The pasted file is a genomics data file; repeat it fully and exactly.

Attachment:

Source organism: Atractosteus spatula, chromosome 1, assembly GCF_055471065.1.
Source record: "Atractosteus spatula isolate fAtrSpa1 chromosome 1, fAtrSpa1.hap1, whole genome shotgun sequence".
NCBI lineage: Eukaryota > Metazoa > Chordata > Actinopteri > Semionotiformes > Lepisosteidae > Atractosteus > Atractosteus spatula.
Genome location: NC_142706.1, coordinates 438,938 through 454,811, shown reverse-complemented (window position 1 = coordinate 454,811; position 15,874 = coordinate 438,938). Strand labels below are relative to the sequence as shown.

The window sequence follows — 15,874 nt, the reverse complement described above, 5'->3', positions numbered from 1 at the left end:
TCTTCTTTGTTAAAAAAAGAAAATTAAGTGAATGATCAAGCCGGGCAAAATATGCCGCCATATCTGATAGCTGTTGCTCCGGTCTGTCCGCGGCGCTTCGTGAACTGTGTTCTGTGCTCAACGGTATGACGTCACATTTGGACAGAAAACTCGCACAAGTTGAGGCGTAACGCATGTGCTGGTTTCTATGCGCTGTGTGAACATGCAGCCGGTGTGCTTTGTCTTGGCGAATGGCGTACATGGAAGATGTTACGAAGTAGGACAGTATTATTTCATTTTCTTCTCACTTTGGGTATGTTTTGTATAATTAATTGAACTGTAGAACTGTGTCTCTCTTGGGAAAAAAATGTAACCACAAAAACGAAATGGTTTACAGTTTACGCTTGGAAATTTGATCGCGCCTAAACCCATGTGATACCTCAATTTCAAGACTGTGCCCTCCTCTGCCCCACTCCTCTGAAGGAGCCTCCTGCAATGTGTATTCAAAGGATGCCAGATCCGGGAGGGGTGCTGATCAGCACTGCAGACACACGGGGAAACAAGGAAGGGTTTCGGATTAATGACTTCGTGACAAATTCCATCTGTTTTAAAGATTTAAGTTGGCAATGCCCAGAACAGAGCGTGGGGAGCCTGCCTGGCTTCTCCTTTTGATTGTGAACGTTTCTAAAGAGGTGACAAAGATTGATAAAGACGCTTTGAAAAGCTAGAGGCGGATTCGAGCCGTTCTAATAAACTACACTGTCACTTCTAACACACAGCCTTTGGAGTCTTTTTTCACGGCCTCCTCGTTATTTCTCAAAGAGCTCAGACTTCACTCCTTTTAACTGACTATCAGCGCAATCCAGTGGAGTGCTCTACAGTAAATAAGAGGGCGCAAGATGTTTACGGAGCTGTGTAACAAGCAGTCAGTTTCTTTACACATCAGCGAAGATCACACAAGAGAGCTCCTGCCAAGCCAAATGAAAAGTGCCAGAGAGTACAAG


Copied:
Source organism: Atractosteus spatula, chromosome 1, assembly GCF_055471065.1.
Source record: "Atractosteus spatula isolate fAtrSpa1 chromosome 1, fAtrSpa1.hap1, whole genome shotgun sequence".
NCBI lineage: Eukaryota > Metazoa > Chordata > Actinopteri > Semionotiformes > Lepisosteidae > Atractosteus > Atractosteus spatula.
Genome location: NC_142706.1, coordinates 438,938 through 454,811, shown reverse-complemented (window position 1 = coordinate 454,811; position 15,874 = coordinate 438,938). Strand labels below are relative to the sequence as shown.

The window sequence follows — 15,874 nt, the reverse complement described above, 5'->3', positions numbered from 1 at the left end:
TCTTCTTTGTTAAAAAAAGAAAATTAAGTGAATGATCAAGCCGGGCAAAATATGCCGCCATATCTGATAGCTGTTGCTCCGGTCTGTCCGCGGCGCTTCGTGAACTGTGTTCTGTGCTCAACGGTATGACGTCACATTTGGACAGAAAACTCGCACAAGTTGAGGCGTAACGCATGTGCTGGTTTCTATGCGCTGTGTGAACATGCAGCCGGTGTGCTTTGTCTTGGCGAATGGCGTACATGGAAGATGTTACGAAGTAGGACAGTATTATTTCATTTTCTTCTCACTTTGGGTATGTTTTGTATAATTAATTGAACTGTAGAACTGTGTCTCTCTTGGGAAAAAAATGTAACCACAAAAACGAAATGGTTTACAGTTTACGCTTGGAAATTTGATCGCGCCTAAACCCATGTGATACCTCAATTTCAAGACTGTGCCCTCCTCTGCCCCACTCCTCTGAAGGAGCCTCCTGCAATGTGTATTCAAAGGATGCCAGATCCGGGAGGGGTGCTGATCAGCACTGCAGACACACGGGGAAACAAGGAAGGGTTTCGGATTAATGACTTCGTGACAAATTCCATCTGTTTTAAAGATTTAAGTTGGCAATGCCCAGAACAGAGCGTGGGGAGCCTGCCTGGCTTCTCCTTTTGATTGTGAACGTTTCTAAAGAGGTGACAAAGATTGATAAAGACGCTTTGAAAAGCTAGAGGCGGATTCGAGCCGTTCTAATAAACTACACTGTCACTTCTAACACACAGCCTTTGGAGTCTTTTTTCACGGCCTCCTCGTTATTTCTCAAAGAGCTCAGACTTCACTCCTTTTAACTGACTATCAGCGCAATCCAGTGGAGTGCTCTACAGTAAATAAGAGGGCGCAAGATGTTTACGGAGCTGTGTAACAAGCAGTCAGTTTCTTTACACATCAGCGAAGATCACACAAGAGAGCTCCTGCCAAGCCAAATGAAAAGTGCCAGAGAGTACAAG